Version control system tools
A software development is modified thousand times during his lifetime, therefore a tool to control the distinct versions is required in this process.
In most of the software products, the development team is numerous, therefore the control of the distinct versions can not be manual because a lot of mistakes can be committed and the cost would be very high.
¿How to store the distinct versions?
The version control systems (VCS) can be classiffied in how the code is stored. We have two kinds of systems:
Centralized systems. The management in these systems is easier. The repository is unique and all the code will be stored in it. If the software needs to split into branches, a person in charge has to approve it. The control in this systems is higher and often the version number is unique. This system is not very flexible so, many times, developpers tends to use others configurations.
Distributed systems. In this systems, each programmer has a whole copy of the repository.
The advantage is that in case of crash, many copies are available to restore the repository. In the main server, the last official copy is stored.
When the developer team want to work with unstable versions, the distributed systems is a better choice than centralized systems. When an unstable version became stable, the responsible will upload it to the repository.
Distributed systems are used when the developer wants to improve certain modules or wants to add new functions to the software. Another advantage is that the server can be a normal computer because all the programmers have their own copy in their computers.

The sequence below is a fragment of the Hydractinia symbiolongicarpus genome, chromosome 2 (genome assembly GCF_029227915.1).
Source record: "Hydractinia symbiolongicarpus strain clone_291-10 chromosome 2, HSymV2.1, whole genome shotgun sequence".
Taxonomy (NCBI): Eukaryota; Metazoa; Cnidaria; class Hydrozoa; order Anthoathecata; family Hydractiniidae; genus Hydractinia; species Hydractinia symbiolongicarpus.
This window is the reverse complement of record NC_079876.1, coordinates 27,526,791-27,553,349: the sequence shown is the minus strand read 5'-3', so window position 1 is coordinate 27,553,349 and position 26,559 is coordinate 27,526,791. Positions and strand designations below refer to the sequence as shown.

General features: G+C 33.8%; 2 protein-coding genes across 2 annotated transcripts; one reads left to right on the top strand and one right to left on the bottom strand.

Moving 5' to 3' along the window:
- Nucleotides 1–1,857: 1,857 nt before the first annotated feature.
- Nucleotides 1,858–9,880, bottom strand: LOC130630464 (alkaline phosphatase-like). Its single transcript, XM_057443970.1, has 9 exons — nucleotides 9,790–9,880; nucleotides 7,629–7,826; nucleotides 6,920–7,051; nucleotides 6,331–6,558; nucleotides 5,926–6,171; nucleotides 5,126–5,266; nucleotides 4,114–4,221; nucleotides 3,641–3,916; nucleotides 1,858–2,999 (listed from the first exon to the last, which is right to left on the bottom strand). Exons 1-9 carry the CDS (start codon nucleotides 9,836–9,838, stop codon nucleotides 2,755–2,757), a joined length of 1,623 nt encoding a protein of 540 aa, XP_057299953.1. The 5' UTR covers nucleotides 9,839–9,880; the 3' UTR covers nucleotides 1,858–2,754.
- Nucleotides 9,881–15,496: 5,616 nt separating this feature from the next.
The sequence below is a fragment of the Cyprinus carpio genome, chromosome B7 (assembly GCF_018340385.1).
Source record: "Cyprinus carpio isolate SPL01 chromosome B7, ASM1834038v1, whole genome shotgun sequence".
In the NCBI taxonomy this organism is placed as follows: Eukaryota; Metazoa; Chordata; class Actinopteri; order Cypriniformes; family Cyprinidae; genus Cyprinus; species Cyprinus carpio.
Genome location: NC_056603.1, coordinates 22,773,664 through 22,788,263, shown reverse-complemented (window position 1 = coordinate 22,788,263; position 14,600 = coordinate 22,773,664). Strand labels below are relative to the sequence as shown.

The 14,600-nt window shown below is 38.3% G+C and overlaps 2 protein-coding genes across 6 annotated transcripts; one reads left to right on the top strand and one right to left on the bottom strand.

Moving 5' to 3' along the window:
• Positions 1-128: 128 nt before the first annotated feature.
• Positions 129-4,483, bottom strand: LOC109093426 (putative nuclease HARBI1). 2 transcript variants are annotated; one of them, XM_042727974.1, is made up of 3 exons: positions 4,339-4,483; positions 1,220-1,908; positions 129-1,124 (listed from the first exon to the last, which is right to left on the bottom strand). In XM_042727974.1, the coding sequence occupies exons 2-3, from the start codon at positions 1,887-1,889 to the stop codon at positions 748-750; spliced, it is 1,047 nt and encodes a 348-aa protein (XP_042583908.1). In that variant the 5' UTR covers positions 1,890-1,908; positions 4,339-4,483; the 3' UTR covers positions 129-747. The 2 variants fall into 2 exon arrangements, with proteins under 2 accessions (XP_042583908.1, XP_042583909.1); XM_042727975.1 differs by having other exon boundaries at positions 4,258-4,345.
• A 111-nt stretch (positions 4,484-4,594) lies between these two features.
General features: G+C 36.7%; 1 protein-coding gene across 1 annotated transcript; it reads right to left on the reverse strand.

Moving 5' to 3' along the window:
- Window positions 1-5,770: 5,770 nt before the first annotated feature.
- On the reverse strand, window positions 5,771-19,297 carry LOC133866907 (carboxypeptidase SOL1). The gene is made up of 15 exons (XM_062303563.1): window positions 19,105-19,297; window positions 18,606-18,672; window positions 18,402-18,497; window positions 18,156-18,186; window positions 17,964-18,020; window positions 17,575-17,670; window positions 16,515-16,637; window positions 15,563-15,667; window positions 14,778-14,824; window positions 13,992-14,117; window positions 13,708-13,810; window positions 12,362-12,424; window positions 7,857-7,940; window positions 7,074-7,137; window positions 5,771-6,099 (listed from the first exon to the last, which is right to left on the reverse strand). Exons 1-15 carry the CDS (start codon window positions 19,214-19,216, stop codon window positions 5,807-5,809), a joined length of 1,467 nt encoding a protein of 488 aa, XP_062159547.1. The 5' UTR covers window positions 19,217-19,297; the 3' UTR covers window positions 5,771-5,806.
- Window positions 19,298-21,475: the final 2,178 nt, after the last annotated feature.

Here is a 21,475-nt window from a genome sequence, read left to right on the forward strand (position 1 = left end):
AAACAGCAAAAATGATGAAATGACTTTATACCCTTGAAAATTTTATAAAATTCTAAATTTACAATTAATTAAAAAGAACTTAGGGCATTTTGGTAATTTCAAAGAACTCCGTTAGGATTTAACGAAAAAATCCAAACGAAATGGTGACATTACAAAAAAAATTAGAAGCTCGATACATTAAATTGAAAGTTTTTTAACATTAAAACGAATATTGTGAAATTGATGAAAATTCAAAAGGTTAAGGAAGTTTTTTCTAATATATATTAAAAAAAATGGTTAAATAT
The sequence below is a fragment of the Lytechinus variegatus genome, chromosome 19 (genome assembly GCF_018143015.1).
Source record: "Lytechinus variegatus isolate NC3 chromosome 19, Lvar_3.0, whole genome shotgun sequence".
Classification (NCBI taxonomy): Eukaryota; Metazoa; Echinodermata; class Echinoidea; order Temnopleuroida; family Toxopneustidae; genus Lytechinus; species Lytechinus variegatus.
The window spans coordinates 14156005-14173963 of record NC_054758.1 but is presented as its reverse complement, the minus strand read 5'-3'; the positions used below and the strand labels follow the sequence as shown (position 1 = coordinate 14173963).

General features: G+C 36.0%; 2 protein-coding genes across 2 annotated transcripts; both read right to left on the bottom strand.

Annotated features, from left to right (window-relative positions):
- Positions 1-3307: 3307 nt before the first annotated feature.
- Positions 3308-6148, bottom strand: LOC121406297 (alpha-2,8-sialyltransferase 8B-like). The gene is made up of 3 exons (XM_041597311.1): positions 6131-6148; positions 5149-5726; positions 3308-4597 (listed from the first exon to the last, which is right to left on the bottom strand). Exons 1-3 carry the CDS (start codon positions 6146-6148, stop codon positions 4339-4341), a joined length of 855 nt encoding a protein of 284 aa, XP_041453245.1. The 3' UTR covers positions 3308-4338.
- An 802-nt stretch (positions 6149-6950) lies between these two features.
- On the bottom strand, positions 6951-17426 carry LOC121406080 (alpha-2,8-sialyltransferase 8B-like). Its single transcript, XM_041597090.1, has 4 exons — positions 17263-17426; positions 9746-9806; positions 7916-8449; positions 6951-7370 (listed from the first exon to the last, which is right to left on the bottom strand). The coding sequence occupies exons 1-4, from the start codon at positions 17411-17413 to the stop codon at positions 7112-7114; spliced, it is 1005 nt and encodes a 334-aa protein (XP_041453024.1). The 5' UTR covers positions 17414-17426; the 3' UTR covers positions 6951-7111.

Kinds of colaboration in version control systems
Generally, there are two kinds of collaboration in a version control system (VCS). The easiest one is working with the system in exclusive mode. A lot of times, a unique user is responsible of a module or a single program. When the programmer is modifying that code, the system blocks the access until the user uploads the program. That new software is free to use for the others users.
The other way is to work in a collaborative way. Working in a collaborative way implies that each user has his own local copy. When he finishes the changes, he uploads the software to the common repository. Sometimes, conflicts happen when users work in this way, therefore coordination is very important.
Centralized workflow. It is an old-fashioned workflow. There is only a main server in the system, and the users will publish their code in it. It works in exclusive mode. The same code can be modified by only one user.
Integration-manager workflow. Occasionally, an integration manager is used to have more control over the distinct versions of the project. The integration manager use to be a member of the team. He works as a traffic cop. The developers update their code and the integration manager stores that code in the common repository. This system is used in distributed SCV.
Workflow with dictator and lieutenants. This workflow is only used in massive projects (like in the linux kernel). It is the evolution of the former workflow. In big projects there are several persons in charge called lieutenants and a person called dictator that updates in the repository all the information sent by the lieutenants.
All the developers have access to the repository in order to clone it and to have their own copy.